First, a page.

Top Five Tips for MTB Newbies, with Michael Dorr


2017 XTERRA Pan Am Champ, Michael Dorr, knows a little something about being scared and doing it anyway. While he has been mountain biking for years, Dorr never entered an open water swim until his first XTERRA at XTERRA Beaver Creek. 

“It was my first mass start,” he said. “It was probably the scariest thing I’ve ever done. But it was the greatest feeling in the world after I finished that swim because everything else was gravy.”

Because he’s so good on the bike, we asked Michael to share his top five tips for beginning mountain bikers so you can stay safe, gain confidence, and start to shred. 

Look Where You Want to Go
If you look straight down at the ground, that’s where you are going to go, so you want to always look ahead of you. How far ahead you look depends on the terrain. If you are riding technical switchbacks and not going really fast, then looking five to six feet in front of you is good, because you won’t know what’s around the corner. But if you are on a straightaway or going downhill, you should be looking 20 to 30 feet in front of you so you can set your line and not have any surprises.

Lean Into the Turns
Generally, when I take a turn, I lift my inside pedal and push down on my outside pedal. This keeps your pedal from hitting the dirt and it also gives you more power through the turns. For example, if I’m turning left, I push down on my right heel to leverage power and lift my left knee into the high position. Then I lean into the turns – your bike will go where you go.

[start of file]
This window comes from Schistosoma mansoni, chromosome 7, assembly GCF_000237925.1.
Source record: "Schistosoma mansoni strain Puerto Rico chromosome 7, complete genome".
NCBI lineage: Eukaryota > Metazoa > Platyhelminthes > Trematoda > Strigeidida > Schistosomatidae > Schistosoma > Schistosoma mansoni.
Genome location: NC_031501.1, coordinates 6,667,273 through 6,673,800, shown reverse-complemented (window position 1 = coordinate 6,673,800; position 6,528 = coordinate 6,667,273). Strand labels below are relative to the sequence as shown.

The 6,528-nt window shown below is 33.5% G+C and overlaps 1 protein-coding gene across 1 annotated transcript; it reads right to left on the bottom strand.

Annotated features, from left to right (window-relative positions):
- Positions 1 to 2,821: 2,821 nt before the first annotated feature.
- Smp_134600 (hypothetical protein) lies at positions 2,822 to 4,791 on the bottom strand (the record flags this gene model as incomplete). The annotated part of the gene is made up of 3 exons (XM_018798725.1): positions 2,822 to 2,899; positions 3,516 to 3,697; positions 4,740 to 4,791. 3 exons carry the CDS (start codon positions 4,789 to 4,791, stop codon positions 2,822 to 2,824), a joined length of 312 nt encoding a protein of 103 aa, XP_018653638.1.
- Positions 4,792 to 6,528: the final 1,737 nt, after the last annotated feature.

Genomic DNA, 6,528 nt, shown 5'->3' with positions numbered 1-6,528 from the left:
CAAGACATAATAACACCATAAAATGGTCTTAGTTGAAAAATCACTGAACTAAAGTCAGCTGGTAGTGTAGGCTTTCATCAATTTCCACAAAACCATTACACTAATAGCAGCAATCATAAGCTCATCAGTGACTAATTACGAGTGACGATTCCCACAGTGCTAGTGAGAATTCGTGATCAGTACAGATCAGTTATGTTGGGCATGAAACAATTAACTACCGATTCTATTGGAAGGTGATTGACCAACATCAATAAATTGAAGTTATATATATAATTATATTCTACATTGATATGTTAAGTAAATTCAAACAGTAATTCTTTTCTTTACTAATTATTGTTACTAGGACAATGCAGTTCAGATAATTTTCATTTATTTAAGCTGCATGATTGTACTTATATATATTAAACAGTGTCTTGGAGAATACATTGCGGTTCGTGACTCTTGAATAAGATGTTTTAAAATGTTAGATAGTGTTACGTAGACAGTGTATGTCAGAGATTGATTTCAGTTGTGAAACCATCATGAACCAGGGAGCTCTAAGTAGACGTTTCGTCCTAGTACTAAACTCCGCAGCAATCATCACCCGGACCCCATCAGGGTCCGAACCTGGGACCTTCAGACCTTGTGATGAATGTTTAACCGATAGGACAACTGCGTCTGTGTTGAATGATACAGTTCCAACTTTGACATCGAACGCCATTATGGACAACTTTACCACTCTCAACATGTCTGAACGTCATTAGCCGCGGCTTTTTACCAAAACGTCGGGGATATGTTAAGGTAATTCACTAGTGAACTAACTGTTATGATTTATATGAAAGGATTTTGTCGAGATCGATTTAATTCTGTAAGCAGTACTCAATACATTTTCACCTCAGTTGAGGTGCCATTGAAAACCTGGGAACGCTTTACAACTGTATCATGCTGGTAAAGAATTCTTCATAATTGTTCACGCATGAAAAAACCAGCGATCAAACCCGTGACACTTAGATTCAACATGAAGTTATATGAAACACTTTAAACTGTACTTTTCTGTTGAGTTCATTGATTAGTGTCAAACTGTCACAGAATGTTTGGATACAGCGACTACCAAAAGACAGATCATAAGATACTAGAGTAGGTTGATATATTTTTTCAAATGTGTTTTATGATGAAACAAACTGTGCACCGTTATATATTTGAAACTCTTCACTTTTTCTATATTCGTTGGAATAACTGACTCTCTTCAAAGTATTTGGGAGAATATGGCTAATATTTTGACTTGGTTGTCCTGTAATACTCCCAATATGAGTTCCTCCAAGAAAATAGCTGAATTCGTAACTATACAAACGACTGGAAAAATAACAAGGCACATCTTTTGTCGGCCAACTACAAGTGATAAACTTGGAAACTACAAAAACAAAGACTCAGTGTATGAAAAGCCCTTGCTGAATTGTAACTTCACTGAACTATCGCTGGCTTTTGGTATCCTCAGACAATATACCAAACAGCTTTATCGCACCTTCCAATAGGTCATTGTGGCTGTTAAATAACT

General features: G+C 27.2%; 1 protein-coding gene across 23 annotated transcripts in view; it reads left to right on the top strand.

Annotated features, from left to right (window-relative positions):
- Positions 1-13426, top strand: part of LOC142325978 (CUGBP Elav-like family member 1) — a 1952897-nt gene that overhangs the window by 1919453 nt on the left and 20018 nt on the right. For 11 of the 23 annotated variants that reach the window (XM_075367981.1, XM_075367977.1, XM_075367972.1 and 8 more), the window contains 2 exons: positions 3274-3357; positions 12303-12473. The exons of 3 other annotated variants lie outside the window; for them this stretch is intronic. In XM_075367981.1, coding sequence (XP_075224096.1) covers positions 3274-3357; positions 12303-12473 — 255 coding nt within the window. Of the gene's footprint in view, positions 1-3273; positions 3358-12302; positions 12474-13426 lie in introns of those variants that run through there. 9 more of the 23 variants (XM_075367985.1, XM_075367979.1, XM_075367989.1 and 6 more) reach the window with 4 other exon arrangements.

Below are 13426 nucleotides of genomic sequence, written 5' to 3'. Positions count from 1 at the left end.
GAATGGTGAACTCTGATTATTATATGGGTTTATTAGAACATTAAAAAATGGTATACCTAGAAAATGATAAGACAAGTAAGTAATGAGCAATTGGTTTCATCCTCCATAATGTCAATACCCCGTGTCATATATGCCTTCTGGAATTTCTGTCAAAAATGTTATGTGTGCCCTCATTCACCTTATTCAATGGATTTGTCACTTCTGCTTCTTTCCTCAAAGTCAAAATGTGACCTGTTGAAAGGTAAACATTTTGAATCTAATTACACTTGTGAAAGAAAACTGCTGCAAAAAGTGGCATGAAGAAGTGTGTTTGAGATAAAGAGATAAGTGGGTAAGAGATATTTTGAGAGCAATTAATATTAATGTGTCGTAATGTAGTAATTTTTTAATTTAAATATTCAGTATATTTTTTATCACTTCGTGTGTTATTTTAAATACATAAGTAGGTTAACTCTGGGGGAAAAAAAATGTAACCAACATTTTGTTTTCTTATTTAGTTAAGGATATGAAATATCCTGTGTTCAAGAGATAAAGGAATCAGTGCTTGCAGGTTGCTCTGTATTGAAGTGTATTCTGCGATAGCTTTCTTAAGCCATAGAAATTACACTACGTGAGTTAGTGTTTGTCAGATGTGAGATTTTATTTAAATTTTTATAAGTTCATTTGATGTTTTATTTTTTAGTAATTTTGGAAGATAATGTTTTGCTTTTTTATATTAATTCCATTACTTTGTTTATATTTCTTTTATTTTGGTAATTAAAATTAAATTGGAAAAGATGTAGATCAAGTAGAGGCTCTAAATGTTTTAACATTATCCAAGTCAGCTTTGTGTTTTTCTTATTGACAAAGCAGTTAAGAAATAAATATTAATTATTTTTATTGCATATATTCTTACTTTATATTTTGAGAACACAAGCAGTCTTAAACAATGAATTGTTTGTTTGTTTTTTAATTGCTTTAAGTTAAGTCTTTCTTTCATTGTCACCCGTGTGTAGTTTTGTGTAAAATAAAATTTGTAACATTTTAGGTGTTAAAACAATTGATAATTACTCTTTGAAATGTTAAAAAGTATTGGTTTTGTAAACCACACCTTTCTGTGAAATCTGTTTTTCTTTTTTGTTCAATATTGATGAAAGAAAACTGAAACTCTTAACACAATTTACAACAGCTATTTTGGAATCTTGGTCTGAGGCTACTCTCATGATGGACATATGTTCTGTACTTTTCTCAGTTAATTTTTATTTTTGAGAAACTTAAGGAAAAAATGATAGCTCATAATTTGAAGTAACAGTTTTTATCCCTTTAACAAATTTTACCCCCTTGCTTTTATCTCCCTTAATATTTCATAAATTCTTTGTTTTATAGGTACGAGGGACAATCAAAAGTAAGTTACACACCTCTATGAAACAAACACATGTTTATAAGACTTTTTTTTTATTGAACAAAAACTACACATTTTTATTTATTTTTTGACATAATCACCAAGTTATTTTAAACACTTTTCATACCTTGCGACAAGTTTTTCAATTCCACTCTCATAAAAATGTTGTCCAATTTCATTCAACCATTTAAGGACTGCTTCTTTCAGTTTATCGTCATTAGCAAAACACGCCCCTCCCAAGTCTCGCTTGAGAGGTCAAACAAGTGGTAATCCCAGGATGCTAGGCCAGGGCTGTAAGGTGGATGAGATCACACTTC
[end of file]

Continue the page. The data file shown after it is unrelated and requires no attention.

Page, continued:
Stay in the Low Gears
XTERRA terrain can be technical and punchy, meaning that you’ll go down a short, steep hill and then have to make a sharp turn and head back up. In these situations, it’s easy for your tire to slip on the climb, meaning that you have to get off and walk. I try not to ride in a big gear unless I know it’s pretty flat. Staying in the low gears makes it easier to keep your momentum.

Set a Solid Line
My rule for setting a line is that I try to avoid the nastiest parts. If you are looking 20 feet ahead, focus on the easiest route with the fewest obstacles. A good rule of thumb is to choose the line that will keep your wheels on the ground for as much time as possible. 

Go for It
The most important thing you can do is get on your bike as much as you can. Don’t be scared of technical terrain. The more you slow down and think, the more hang ups you will have. If your wheels are rolling, you can get over features your mind doesn’t think you can, and you’ll realize, that wasn’t so hard. Find your line and go for it.